When the World Feels Dangerous. Here’s How to Create a Safe Place.

March 26, 2020

Brooke Feinerman, PhD
Brooke’s training is in clinical psychology from Pepperdine University, and a PhD in somatic psychology from Pacifica.  She has additional training and certificates from Harvard’s Benson-Henry Institute for Mind-Body Medicine. 

In the midst of feeling overwhelmed with stress, fear, anxiety, the unknown, and uncertainty, the mind and body need to find a place of rest. A safe place allows the body to relax and enter into homeostasis, which is the balance point within the body that allows for healing. When the external world feels out of our control, one practice that can alleviate some of the stress and fear is to practice visualizing a safe place. Studies have shown that creating an actual visual representation through an art piece, photograph, painting, drawing, collage, or other visual form can help heighten the physiological response of relaxation in the body. Additional studies have shown imagery creates a greater increase in positive affective response and feelings of well-being, then verbal processing alone. The use of imagery in creating a safe place helps create positive affect and emotion. These positive emotions in turn can help booster the immune system and generate feelings of well-being, decreasing anxiety and fear. Mental imagery can have a profound impact on our mood, motivations, behaviors, emotions, and bodies. Neuroscience has provided evidence suggesting brain structures that participate in mental imagery and are connected to the same underling neural networks used for actual perception.

Action to Take: One way to create a visual representation of a safe place for yourself is to take several deep breaths and allow yourself to take an internal trip through your memories until you can recall a place where you truly felt at peace, calm, and safe. This might be someplace in nature or a location you would love to visit where you imagine would feel safe, calm, relaxed, and at ease, such as a beach or mountain top. You might find your chosen place is a place where you are alone, or you might notice familiar people you love who make you feel peaceful. Once you have that place held in your mind’s eye, spend a few moments noticing the colors and textures. Imagine what it might smell like in that location, what sounds you might hear, and what sensations you might feel. For example, if you are on a mountain top maybe you can imagine the wind against your face, or if you are on a beach, you can conjure up the sensation of the sand between your toes, the sound of the ocean waves, and the coolness of the water against your legs. After a few moments, open your eyes and create a visual representation of what you experienced. You can do this activity alone, with your family, or with your children. You can use images from magazines or those you find on the internet; alternatively, you may choose to paint or draw the image. You might also want to create a mixed media image, meaning you could also write words that came to you superimposed on the image you create. Once you have completed your image or collection of images, use it at least once a day as a visual reminder of serenity and safety in your life. You might not be able to physically go to that place right now, but as you visit the image each day try to fully embody what it would feel like to be there. Use all of your senses to imagine what you would feel in your place that is safe, pleasant, and comforting to you. As you embody the feeling, your body will be positively affected, creating an internal physiological response that cultivates a sense of calm and relaxation.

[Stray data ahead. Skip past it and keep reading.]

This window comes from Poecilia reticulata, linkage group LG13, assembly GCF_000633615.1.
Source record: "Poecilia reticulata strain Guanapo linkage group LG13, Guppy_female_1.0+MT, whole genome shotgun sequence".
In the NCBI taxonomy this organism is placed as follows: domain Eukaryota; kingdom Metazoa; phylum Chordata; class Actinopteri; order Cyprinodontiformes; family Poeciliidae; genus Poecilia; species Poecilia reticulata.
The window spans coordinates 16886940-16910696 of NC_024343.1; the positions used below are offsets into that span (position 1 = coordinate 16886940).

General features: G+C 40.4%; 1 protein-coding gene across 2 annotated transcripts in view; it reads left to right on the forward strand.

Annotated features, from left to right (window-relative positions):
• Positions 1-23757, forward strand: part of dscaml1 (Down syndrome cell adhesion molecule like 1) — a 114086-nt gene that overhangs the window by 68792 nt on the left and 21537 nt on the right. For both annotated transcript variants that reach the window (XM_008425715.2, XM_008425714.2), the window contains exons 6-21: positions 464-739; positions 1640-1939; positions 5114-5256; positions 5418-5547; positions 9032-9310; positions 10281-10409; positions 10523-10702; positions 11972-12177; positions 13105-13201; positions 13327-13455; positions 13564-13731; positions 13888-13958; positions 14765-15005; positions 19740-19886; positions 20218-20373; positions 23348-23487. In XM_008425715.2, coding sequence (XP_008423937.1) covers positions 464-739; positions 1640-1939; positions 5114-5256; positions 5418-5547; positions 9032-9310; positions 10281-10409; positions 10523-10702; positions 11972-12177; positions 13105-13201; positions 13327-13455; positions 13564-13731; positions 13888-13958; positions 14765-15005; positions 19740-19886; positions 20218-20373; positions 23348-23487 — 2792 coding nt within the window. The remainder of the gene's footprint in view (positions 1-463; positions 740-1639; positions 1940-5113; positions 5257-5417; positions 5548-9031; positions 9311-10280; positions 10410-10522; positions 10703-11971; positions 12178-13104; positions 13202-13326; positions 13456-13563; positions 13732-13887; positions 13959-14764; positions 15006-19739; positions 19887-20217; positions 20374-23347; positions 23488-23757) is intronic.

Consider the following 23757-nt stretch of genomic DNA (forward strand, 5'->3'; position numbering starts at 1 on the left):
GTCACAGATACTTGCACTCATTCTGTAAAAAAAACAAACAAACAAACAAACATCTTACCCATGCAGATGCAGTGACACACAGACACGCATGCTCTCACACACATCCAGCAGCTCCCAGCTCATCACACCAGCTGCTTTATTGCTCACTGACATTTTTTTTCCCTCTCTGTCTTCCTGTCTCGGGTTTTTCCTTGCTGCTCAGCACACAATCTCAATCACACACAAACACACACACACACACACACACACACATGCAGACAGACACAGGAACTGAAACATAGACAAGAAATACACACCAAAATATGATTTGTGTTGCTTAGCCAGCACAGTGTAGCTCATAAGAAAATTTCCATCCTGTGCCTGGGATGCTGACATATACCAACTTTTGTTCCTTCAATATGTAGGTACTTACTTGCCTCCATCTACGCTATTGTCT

This article is intended for information purposes only, regardless of if the information is presented by a medical practitioner, physician or other professional. This article is provided to educate and inspire you on your personal journey, and is not a substitute for specialized medical advice, diagnosis or treatment, and should not be relied upon for specific medical care or in the place of specific medical guidance provided to you, by your care provider.


Holmes, E. A., Mathews, A., Dalgleish, T., & Mackintosh, B. (2006). Positive interpretation training: Effects of mental imagery versus verbal training on positive mood. Behavior Therapy, 37(3), 237-247.

Holmes, E. A., Mathews, A., Mackintosh, B., & Dalgleish, T. (2008). The causal effect of mental imagery on emotion assessed using picture-word cues. Emotion, 8(3), 395-409.

Kosslyn, S. M., Ganis, G., & Thompson, W. L. (2001). Neural foundations of imagery. Nature Reviews Neuroscience, 2(9), 635-642.

Renner, F., Murphy, F. C., Ji, J. L., Manly, T., & Holmes, E. A. (2019). Mental imagery as a “motivational amplifier” to promote activities. Behaviour Research and Therapy, 114, 51-59.

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